Laundry service is everywhere and is cheap and quick. Drop your clothes off and in many places you can pick it up the same day. 24 hours is considered normal service.
Both Argentina and Chile are Spanish speaking. Take time to learn the basics, the locals always appreciate the effort and there will be times when you need to communicate in Spanish. Through most of Southern Patagonia it is pretty touristy, especially the areas you will travel, and we found we spoke more English than Spanish. This is somewhat unusual in South America as in many places there is little English spoken. If you need assistance to learn try Duo Lingo a free app for your phone.
Planning your Trip to Patagonia
It is a difficult area to find information about Patagonia (other than someone wanting to sell an expensive tour of Patagonia) but it is worth it to persevere. There are a lot of tour companies and this can be a convenient way to explore the area, but it also comes at a price. We organized all of our travels independently and while it took a while, we saved thousands of dollars. Patagonia is not going to make anyone’s list of cheap travel destinations, but it is extremely remote which does explain why Patagonia is so expensive.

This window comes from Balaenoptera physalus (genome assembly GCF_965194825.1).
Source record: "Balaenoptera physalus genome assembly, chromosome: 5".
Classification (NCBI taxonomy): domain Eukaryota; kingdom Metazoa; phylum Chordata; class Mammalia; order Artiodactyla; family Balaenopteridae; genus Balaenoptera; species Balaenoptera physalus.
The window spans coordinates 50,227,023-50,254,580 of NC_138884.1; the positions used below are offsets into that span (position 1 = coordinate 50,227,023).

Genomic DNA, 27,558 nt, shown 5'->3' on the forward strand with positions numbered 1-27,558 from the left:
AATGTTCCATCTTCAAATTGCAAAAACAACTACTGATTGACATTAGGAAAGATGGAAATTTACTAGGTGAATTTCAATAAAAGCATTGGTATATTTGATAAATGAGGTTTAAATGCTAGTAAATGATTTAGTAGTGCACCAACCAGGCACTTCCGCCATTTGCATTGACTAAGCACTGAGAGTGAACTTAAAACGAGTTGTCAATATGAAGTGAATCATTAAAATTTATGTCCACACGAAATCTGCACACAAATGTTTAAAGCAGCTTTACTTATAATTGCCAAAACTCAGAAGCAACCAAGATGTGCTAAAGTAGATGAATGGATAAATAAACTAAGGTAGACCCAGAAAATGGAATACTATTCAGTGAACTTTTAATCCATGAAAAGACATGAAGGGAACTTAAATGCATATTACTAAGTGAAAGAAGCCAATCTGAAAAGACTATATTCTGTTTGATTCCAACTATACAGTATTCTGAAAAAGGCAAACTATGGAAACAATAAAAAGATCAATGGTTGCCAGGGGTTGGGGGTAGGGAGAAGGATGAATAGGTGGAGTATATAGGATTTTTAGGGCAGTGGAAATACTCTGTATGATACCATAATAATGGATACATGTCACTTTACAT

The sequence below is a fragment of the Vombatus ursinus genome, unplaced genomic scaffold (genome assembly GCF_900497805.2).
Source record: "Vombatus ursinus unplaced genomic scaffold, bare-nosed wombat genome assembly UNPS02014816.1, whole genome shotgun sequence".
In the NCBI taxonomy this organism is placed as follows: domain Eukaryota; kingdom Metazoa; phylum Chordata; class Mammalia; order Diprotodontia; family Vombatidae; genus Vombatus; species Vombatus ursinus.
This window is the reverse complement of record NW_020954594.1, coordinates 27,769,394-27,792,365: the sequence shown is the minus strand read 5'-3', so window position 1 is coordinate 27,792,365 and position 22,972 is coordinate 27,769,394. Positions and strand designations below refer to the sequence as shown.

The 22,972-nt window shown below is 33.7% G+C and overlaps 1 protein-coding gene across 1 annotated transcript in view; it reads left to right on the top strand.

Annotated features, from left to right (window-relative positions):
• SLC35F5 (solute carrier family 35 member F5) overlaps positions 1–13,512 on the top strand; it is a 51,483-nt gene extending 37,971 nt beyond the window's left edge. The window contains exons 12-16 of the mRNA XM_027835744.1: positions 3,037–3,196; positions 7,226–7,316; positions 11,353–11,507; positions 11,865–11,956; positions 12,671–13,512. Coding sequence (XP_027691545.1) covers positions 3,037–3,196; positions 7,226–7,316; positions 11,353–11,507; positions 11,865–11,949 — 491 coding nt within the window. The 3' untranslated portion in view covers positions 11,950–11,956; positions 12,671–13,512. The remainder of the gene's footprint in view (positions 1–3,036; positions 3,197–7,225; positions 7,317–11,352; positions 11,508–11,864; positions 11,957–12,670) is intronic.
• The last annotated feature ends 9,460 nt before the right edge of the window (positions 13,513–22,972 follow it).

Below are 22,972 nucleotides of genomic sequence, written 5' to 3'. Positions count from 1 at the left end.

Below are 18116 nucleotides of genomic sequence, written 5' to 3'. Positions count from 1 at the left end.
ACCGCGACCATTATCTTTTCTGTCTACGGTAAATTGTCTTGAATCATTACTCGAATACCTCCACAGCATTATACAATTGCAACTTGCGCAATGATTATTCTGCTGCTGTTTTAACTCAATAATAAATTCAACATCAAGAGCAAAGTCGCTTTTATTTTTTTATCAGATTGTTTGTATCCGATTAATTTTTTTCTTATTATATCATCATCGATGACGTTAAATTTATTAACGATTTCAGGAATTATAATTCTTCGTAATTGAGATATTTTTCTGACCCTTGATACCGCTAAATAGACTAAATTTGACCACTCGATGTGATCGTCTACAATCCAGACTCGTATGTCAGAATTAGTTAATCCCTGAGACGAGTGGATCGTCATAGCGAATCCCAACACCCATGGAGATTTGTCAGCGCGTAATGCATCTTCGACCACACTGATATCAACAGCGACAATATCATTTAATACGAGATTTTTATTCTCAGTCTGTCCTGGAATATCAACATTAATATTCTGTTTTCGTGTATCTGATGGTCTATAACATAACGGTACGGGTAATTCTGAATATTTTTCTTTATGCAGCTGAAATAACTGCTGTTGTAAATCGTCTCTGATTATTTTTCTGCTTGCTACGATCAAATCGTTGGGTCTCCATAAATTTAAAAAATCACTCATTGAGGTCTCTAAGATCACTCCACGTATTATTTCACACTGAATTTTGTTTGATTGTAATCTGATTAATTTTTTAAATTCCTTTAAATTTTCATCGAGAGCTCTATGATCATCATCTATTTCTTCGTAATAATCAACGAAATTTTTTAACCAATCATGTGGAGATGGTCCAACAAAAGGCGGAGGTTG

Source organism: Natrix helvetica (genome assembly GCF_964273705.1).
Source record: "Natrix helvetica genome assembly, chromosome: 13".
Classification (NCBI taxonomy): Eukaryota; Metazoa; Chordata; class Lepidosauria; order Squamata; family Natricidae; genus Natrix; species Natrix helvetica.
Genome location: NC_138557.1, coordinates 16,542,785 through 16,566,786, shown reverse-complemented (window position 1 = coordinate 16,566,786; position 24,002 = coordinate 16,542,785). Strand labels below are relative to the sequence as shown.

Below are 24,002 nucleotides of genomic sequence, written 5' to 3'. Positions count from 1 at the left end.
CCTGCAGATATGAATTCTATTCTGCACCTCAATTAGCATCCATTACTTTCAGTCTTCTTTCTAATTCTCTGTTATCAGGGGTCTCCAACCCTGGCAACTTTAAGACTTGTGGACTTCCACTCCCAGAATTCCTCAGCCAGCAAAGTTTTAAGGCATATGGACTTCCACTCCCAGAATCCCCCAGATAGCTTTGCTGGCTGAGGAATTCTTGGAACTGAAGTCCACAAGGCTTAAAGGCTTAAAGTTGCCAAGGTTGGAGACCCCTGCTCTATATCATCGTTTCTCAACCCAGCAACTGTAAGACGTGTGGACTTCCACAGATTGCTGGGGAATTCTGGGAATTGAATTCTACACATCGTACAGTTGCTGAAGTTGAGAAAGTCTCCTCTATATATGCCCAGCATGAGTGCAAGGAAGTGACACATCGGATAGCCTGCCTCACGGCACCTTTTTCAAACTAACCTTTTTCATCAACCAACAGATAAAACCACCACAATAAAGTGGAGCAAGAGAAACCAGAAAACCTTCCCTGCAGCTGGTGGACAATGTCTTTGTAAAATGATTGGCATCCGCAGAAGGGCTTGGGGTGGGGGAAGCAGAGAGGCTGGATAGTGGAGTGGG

If you love nature, honestly this is nature at its finest. If it wasn’t so cold and windy in the winter I could live here! It is one of the prettiest places you will ever see. Its reputation is well deserved.
We receive many questions about what to pack. If you want to know what we pack for a hiking trip when we travel you can download our free list of what we pack for hiking.
If you have questions, please leave a comment. We are happy to help you planning your trip to Patagonia if we can, and we hope our Patagonia travel tips help you with planning your Patagonia adventure.